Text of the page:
Graham said that it was extremely worrying to know that ordinary cash-strapped citizens faced a disconnection of services during this trying time.

“From the beginning of lockdown, we said there needed to be a plan in place for those who lost income in this time. We suggested a rates holiday, if residents could show through a means test that they were in need of such.

“Yes, the municipality needs revenue to operate, but you cannot put up tariffs, continue to pay staff as you were doing, give managers an increase, but say to the man on the street that he needs to pay up to keep the coffers full or face disconnection,” Graham said.

Chairperson for the Bluff Ratepayers’ Association, Ivor Aylward, said the municipality was “threatening” ratepayers with disconnection, knowing that most people would not recover financially by July.

He added that the disconnections would also start in the middle of

winter, and threatening people to pay

up or face disconnection when the Covid-19 infections were expected to peak was “terrible”.

“What about those who were retrenched during this time and still won’t have an income by then?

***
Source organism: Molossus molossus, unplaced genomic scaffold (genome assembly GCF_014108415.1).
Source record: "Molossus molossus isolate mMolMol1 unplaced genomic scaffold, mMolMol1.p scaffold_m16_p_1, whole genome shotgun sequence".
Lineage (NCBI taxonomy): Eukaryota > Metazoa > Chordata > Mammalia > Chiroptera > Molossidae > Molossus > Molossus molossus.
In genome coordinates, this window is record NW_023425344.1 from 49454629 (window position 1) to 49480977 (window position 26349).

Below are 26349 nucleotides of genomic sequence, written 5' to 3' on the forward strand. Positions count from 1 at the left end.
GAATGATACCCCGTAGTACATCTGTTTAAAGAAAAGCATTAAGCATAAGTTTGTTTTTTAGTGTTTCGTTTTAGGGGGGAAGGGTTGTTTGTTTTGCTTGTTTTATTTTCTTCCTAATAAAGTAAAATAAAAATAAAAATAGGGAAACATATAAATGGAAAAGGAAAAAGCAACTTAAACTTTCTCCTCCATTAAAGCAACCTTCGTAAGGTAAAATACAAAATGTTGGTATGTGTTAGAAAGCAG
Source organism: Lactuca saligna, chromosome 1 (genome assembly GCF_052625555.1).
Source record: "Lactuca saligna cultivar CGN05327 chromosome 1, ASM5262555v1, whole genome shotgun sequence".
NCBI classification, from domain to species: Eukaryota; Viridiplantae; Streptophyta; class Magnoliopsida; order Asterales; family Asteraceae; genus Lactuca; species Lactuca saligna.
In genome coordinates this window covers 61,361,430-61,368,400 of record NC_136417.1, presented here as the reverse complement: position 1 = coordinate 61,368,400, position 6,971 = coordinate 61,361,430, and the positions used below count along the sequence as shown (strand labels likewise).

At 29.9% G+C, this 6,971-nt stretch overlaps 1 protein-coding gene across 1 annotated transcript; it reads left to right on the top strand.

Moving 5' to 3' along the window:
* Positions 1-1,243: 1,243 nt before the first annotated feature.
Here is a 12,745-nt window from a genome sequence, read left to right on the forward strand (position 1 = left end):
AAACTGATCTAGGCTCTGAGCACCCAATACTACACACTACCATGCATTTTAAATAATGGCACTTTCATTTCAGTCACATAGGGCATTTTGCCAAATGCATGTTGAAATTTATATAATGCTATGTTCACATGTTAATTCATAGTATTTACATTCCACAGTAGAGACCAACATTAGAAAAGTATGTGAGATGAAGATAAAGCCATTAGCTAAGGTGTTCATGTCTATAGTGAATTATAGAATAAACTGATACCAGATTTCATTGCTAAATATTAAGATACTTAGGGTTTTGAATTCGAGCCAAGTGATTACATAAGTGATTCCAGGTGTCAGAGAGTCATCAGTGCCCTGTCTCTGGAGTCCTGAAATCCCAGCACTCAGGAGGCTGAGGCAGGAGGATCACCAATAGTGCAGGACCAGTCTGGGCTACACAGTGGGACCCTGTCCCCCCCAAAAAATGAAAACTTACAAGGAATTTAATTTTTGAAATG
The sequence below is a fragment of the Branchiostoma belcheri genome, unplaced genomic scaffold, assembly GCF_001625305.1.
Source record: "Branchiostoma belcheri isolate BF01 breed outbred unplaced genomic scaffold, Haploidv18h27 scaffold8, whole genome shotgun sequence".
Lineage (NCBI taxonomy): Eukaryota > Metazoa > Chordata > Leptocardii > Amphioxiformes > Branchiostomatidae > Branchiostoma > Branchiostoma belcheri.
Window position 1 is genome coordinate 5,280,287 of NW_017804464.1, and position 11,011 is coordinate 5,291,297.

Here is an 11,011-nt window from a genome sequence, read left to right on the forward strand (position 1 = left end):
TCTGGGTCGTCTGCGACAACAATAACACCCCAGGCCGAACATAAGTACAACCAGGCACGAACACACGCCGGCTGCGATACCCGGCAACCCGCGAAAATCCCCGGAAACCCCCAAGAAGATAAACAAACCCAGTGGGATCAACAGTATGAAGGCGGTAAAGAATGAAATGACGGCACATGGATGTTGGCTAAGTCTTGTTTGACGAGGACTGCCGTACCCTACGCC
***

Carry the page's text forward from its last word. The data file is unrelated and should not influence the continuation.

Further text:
“People should just continue to

pay what they can afford and the municipality should do a means test on individual households before disconnecting them.

“Instead of punishing everyone,

they need to assess each case individually to see if that household can pay for services, and if their reasons are legitimate, before disconnecting them,” Aylward said.

Chairperson for the Chatsworth and District Federation, Teddy Govender, said the municipality’s latest decision was “unfair”, especially for those who may only return to work under level 1 of the lockdown.

Govender said that July was “too soon” for many people to recover

financially from the impact of the Covid-19 pandemic.

“The municipality should rather offer citizens the same relief scheme they are offering indigent people, and use the government Covid-19 relief

fund to cover its shortfall in this time,” Govender said.

eThekwini mayor Mxolisi

Kaunda said: “We need to run a

municipality that can sustain services. We do this by collecting revenue in

order to provide service delivery in eThekwini. We will not allow the city to collapse.”

Deputy city manager of finance, Krish Kumar, said these measures were being carried out throughout the country.

“The city requires income to meet its obligations, including providing Covid-19 relief such as food parcels and assisting the homeless. Other metros will also have to undertake these measures if they want to recover.”

Kumar said meter readings would be expedited, with water readings having already started. Electricity readings would begin next week. He urged customers to send their meter readings into the city as an alternative.

Peet du Plessis, head of revenue management, said if someone was unable to pay, there was a policy that made provision for them to have a six-month deferral, in order for them to stabilise financially.

The Mercury